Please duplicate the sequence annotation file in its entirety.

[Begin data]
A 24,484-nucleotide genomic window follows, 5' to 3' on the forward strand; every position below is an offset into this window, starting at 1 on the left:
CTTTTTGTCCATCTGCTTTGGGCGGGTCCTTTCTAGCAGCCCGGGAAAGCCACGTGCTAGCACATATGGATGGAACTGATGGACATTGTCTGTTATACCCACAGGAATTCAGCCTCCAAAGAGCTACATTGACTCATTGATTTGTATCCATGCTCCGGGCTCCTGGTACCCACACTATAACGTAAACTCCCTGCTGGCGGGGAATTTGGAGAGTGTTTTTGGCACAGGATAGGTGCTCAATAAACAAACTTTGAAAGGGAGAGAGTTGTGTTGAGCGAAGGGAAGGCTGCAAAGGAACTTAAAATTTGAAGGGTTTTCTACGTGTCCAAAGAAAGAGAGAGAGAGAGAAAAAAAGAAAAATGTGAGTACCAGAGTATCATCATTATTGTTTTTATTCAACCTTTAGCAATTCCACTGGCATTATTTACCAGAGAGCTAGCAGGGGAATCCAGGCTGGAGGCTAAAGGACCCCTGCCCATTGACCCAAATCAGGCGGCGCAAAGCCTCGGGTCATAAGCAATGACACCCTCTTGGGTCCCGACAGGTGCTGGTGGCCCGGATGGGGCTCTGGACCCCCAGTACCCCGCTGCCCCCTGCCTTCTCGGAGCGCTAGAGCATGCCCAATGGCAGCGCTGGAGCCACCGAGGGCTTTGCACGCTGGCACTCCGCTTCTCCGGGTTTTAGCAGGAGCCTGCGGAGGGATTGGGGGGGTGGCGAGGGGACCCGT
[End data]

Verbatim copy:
A 24,484-nucleotide genomic window follows, 5' to 3' on the forward strand; every position below is an offset into this window, starting at 1 on the left:
CTTTTTGTCCATCTGCTTTGGGCGGGTCCTTTCTAGCAGCCCGGGAAAGCCACGTGCTAGCACATATGGATGGAACTGATGGACATTGTCTGTTATACCCACAGGAATTCAGCCTCCAAAGAGCTACATTGACTCATTGATTTGTATCCATGCTCCGGGCTCCTGGTACCCACACTATAACGTAAACTCCCTGCTGGCGGGGAATTTGGAGAGTGTTTTTGGCACAGGATAGGTGCTCAATAAACAAACTTTGAAAGGGAGAGAGTTGTGTTGAGCGAAGGGAAGGCTGCAAAGGAACTTAAAATTTGAAGGGTTTTCTACGTGTCCAAAGAAAGAGAGAGAGAGAGAAAAAAAGAAAAATGTGAGTACCAGAGTATCATCATTATTGTTTTTATTCAACCTTTAGCAATTCCACTGGCATTATTTACCAGAGAGCTAGCAGGGGAATCCAGGCTGGAGGCTAAAGGACCCCTGCCCATTGACCCAAATCAGGCGGCGCAAAGCCTCGGGTCATAAGCAATGACACCCTCTTGGGTCCCGACAGGTGCTGGTGGCCCGGATGGGGCTCTGGACCCCCAGTACCCCGCTGCCCCCTGCCTTCTCGGAGCGCTAGAGCATGCCCAATGGCAGCGCTGGAGCCACCGAGGGCTTTGCACGCTGGCACTCCGCTTCTCCGGGTTTTAGCAGGAGCCTGCGGAGGGATTGGGGGGGTGGCGAGGGGACCCGT